NCAA slashes distribution to Division I schools by $375M

Why canceling the NCAA basketball tournaments was the right move (1:51)

Jay Bilas reacts to the NCAA's decision to cancel the men's and women's basketball tournaments. (1:51)

The NCAA board of governors voted unanimously on Thursday to distribute $225 million to Division I schools in June -- less than half of what it had previously budgeted -- following the cancellation of its basketball tournaments and other winter and spring championships because of the coronavirus pandemic.

The NCAA had planned to distribute about $600 million, with the first distribution scheduled for April.

The NCAA generates most of its revenue from TV and marketing rights from the men's basketball tournament, along with ticket sales from national championship events.

The NCAA said $50 million will come from its reserves and that it also has a $270 million event cancellation insurance policy, which will be used to pay off a line of credit to cover the remaining distribution within 12 months.

"We are living in unprecedented times not only for higher education but for the entire nation and around the globe as we face the COVID-19 public health crisis," Michael V. Drake, NCAA board of governors chairman and Ohio State president, said in a statement. "As an Association, we must acknowledge the uncertainties of our financial situation and continue to make thoughtful and prudent decisions on how we can assist conferences and campuses in supporting student-athletes now and into the future."

NCAA president Mark Emmert told ESPN last week that the national governing body was "going to have to do some more hard things to figure out how we move forward."

"We've got some cash reserves and a variety of things, but is it going to be painful? Absolutely. It's going to be very hard," Emmert said.

In the statement, Drake said the NCAA is also considering numerous cost-cutting budget measures.

"The Association has prepared for a financial catastrophic event like the one we face now," Drake said. "While we certainly have challenges ahead, we would be in a far worse position had it not been for this long-standing, forward-focused planning."

According to the NCAA, Division II members will receive 4.37% of actual revenues, currently projected to be about $13.9 million, which is $30 million less than last year. Division III will receive 3.18% of actual revenues, about $10.7 million, which is about $22 million less than last year.

The reduced NCAA distributions means many conferences will have less money to share with their member schools.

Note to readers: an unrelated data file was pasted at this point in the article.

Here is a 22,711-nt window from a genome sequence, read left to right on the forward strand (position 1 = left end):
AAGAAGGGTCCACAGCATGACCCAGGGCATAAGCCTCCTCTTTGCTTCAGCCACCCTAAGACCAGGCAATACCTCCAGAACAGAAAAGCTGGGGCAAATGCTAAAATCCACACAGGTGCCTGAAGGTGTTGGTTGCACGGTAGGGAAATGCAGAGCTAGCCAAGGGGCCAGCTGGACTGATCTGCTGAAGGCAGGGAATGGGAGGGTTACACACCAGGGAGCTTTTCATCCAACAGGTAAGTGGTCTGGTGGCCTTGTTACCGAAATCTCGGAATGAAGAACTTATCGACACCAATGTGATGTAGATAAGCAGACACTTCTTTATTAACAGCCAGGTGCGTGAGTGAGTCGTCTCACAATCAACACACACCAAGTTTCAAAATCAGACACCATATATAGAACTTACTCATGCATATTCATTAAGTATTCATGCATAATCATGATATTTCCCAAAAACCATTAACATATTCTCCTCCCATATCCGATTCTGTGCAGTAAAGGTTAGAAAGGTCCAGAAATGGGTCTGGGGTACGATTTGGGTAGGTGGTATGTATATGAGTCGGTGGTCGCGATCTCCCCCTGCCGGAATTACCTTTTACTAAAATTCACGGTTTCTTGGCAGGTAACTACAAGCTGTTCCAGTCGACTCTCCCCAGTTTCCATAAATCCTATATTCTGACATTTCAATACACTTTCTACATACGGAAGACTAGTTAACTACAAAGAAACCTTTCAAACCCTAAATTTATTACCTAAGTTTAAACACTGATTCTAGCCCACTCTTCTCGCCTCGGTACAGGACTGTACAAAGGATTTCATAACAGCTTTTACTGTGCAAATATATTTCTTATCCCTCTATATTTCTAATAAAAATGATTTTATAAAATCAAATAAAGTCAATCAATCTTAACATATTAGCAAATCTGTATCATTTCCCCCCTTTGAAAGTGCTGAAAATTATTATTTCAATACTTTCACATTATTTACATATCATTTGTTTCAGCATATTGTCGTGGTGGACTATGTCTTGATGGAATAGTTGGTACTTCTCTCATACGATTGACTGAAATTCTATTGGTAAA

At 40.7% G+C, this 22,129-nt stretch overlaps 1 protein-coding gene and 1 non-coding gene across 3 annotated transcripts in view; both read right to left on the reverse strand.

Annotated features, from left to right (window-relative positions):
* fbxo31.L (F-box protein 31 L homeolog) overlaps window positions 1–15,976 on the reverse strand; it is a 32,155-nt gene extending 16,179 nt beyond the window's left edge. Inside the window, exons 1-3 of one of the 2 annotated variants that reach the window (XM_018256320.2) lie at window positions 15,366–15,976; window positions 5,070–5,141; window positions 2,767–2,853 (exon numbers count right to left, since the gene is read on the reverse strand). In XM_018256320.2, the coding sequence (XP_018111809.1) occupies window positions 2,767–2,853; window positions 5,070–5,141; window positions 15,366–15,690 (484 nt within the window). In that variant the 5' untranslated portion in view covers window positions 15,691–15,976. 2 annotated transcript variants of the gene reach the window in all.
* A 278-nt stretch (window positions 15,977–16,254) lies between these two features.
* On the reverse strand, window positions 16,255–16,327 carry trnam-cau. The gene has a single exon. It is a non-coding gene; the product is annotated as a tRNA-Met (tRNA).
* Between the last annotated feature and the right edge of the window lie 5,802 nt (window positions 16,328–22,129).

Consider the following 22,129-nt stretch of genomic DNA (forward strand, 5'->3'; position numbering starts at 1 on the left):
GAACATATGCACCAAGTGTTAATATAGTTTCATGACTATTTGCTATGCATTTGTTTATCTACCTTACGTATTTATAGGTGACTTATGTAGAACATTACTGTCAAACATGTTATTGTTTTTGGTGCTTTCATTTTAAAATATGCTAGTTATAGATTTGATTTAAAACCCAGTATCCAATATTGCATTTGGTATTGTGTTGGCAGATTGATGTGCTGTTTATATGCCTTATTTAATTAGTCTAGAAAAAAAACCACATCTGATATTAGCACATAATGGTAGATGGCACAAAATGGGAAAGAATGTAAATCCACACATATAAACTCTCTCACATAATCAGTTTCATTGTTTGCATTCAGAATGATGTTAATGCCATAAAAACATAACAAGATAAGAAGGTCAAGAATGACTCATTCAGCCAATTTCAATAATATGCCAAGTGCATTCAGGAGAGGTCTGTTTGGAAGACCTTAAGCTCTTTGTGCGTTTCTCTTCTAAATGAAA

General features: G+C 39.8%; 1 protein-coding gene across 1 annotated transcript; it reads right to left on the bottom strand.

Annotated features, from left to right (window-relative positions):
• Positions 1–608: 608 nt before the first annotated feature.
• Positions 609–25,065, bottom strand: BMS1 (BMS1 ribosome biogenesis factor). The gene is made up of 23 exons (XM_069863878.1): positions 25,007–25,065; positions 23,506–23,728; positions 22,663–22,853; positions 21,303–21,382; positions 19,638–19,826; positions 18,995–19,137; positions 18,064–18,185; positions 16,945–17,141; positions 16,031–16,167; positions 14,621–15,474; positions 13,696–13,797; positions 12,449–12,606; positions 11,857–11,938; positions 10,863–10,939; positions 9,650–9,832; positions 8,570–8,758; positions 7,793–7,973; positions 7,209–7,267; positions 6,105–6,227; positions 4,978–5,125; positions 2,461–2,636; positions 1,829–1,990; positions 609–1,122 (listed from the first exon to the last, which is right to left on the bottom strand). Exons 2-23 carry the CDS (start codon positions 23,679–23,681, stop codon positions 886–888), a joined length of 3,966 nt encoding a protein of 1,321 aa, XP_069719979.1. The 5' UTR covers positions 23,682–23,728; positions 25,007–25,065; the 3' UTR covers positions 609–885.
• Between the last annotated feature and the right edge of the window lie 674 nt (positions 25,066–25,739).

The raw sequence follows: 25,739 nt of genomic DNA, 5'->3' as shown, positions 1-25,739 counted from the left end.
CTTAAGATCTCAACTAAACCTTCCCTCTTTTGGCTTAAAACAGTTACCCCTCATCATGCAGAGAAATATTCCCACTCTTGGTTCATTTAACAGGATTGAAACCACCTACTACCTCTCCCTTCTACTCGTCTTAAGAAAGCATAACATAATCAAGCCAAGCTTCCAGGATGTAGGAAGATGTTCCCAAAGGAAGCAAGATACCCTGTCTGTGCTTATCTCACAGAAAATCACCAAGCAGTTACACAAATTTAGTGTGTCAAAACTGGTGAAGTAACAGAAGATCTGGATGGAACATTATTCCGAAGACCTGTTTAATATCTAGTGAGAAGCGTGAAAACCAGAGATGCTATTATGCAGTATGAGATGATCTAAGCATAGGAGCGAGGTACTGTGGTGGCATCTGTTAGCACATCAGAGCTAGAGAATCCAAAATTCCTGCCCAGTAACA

During a teleconference with reporters on Thursday, Big 12 commissioner Bob Bowlsby said the smaller distributions from the NCAA would cost the league about $14 million. He expected the league to receive about $10 million from the NCAA, instead of an anticipated $24 million.

Bowlsby said the cancellation of the Big 12 basketball tournaments would result in about $6.6 million in losses. With the league eliminating some costs related to travel, staffing and other expenses, he estimated the overall losses between $15 million and $18 million.

Bowlsby said he anticipated the Big 12 would still be able to "make members whole" in financial distributions this year by using its reserves.

The Big 12 distributed $373.9 million for the fiscal year ending in June 2018, with distributions ranging from $36.6 million to Oklahoma to $33.6 million to Kansas.

"I think you'll see budgets on campus flat and salary budgets flat," Bowlsby said. "It's not a time when we're going to throw a lot of money around. We're all going to have to be careful about our management of resources."

Bowlsby said the entire college sports landscape would have to change if the upcoming football season can't be played this fall.

"It's a whole new ballgame if we find ourselves not playing football, because it affects everything we do," Bowlsby said. "It affects the largest portion of our TV contract, and it affects the largest source of campus revenue, which is live games. Anything that I say regarding finances has to make the assumption we're going to be back to playing football in the fall. If that doesn't happen, the underpinning of what we know as normal goes away and we'll have major changes to make."

ESPN's Heather Dinich contributed to this report.